Students arrived at 6:30 AM for a 7:00 AM departure from Campus. The loading of the bus and vans went very smoothly, and we departed on time with the bus full of 7th-10th graders. Bryan and Megan drove Senior and juniors separately; each had their own van for some class bonding. Our first stop was the town of Lone Pine for a tour of the Museum of Lone Pine Film Museum. After an introduction to the history of film in the Lone Pine area by film historian and executive director of the museum, Chris Langley, students saw a special film on the prominent role Lone Pine has played and continues to play in the film industry. A lively Q and A session with Chris Langley followed the film. Students toured the museum, and then we took off for the nearby Alabama Hills, site of so much of the local filming. After a short walk to a scenic location, we took off for the Mount Whitney Fish Hatchery. Volunteer, Bruce Ivy, met us and gave us a detailed tour, which covered the building of the historic 1915 landmark stone building, the recent challenges from the 2007 fire that caused flooding in 2008, which closed the hatchery, and the recent resurrection of the hatchery, thanks to volunteer efforts. Inside the hatchery, students learned about the biological processes of raising trout from sperm and eggs harvested from mature fish in the nearby pond. After seeing a film about the history of the Hatchery, we met outside and finished our tour by feeding the huge Rainbow Trout in the pond. Then, it was off to the Bernasconi Education Center, where Anacapa had exclusive use of this facility, which included dormitories for the students, a house for the teachers, a fully equipped kitchen and dining hall, and meeting rooms for educational activities. The Bernasconi Center is operated by Inyo County Schools and is open to outside groups. Situated with 360-degree views of the White Mountains, Owens Valley, and the Sierra Crest, it is a stunning location. Before dinner, students enjoyed playing volleyball, basketball, soccer, horseshoes, and gymnastics at the well equipped facility. After a dinner of Chicken Caesar salad, two local Native Americans met students in the Amphitheater. Paiute Gina Jones and Shoshone Joanie Hanson, shared the history of their tribes and families in the Owens Valley (Paiute Tribe) and Death Valley (Shoshone Tribe) areas of Inyo County. Students had lots of good questions, and our presenters were very informative and thoughtful with their answers and stories.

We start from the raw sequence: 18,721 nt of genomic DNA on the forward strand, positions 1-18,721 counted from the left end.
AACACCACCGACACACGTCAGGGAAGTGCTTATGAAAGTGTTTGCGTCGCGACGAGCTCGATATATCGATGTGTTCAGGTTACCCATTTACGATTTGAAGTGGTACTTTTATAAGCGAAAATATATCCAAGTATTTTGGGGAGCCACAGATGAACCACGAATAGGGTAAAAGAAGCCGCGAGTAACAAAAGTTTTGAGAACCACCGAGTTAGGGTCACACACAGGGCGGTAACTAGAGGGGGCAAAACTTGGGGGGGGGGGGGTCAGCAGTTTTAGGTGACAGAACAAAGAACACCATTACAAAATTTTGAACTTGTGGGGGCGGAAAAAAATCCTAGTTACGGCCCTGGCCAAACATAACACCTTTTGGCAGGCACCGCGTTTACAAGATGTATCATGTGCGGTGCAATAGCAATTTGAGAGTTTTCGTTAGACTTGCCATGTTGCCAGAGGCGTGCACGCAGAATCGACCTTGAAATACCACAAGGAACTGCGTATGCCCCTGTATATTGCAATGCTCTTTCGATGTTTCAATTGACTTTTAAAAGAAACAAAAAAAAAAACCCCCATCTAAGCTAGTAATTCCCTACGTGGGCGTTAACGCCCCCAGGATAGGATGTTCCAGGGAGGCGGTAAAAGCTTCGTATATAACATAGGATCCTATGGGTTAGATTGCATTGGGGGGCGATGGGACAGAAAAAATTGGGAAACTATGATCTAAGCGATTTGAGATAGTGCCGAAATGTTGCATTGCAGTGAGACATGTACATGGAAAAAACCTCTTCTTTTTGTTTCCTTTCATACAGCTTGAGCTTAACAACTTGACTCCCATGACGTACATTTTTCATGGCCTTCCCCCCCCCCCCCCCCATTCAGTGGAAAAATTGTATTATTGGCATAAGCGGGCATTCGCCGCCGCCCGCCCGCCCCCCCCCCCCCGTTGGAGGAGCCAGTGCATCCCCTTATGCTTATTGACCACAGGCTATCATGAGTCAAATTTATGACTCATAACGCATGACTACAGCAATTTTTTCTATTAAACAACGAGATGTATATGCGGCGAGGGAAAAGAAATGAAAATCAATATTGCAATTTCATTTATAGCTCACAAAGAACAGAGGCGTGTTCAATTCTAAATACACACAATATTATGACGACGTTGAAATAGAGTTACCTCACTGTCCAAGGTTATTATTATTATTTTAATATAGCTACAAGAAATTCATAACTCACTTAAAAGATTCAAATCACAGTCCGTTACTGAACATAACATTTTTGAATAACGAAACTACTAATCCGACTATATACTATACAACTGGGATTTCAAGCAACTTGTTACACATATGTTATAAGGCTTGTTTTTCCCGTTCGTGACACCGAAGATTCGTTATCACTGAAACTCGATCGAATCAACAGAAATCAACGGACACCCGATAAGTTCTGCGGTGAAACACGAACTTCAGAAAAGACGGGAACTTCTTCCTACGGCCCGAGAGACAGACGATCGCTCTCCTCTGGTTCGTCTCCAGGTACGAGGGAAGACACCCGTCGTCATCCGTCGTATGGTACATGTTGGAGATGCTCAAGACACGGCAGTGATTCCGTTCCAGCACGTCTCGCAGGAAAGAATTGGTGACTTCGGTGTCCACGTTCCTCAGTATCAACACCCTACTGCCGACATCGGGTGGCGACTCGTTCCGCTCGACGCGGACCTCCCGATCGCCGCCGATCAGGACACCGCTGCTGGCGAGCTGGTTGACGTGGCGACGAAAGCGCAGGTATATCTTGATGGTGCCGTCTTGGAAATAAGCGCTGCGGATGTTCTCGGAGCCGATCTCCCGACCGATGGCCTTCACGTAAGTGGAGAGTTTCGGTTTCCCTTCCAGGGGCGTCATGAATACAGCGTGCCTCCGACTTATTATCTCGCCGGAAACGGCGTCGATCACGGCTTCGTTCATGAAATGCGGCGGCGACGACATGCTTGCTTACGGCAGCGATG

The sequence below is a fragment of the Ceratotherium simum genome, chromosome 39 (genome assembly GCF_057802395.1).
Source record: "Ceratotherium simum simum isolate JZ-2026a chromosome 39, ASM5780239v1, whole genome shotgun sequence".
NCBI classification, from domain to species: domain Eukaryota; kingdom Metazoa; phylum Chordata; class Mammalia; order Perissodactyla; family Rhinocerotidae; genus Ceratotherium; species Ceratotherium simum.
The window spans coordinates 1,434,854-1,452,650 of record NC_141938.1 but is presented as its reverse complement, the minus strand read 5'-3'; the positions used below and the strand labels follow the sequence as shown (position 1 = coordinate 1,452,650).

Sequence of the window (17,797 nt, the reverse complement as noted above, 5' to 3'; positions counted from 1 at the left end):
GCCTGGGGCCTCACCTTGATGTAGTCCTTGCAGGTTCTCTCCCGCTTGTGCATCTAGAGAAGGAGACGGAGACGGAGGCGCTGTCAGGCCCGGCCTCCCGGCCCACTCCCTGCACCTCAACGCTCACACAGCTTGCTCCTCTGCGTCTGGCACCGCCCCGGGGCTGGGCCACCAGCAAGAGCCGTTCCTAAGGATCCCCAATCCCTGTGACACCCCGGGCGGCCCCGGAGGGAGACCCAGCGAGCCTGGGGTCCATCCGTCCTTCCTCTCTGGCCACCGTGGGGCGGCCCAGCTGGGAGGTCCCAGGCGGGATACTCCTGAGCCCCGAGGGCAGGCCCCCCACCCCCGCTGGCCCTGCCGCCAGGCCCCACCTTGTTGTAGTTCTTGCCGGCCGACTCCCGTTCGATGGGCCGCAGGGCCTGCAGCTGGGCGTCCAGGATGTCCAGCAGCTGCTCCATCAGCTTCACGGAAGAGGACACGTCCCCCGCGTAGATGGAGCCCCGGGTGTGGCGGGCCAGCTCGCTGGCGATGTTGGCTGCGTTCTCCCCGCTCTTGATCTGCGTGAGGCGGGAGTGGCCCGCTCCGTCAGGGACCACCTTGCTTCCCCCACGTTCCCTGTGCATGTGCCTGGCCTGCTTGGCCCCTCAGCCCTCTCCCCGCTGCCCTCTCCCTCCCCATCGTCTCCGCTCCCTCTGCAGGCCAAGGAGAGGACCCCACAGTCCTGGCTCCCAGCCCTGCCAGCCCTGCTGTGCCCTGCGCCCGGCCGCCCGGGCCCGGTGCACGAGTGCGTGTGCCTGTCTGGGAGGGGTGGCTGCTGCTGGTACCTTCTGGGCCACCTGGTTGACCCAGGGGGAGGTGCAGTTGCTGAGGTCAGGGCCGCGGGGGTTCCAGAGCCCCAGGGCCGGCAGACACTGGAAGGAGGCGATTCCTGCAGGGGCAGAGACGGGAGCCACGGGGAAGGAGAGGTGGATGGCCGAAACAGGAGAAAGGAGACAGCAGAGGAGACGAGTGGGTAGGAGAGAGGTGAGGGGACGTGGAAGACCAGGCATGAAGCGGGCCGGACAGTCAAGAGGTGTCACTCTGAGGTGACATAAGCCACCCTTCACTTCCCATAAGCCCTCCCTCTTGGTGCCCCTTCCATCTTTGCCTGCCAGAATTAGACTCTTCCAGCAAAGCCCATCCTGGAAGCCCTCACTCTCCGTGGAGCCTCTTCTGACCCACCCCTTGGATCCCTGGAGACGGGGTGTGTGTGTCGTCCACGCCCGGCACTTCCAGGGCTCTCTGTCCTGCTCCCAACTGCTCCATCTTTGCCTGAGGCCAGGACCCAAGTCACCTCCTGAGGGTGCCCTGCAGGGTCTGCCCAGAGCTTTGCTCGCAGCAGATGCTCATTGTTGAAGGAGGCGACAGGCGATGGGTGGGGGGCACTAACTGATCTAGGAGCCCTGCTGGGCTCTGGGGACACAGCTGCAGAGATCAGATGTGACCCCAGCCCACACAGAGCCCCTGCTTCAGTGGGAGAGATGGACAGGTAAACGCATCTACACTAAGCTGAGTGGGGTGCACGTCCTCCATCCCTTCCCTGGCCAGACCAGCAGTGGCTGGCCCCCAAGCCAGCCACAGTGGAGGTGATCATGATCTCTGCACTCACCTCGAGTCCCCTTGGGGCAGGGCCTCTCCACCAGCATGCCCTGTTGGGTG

Wednesday, September 12, Bristlecone Pine Forest, CARMA and Star Party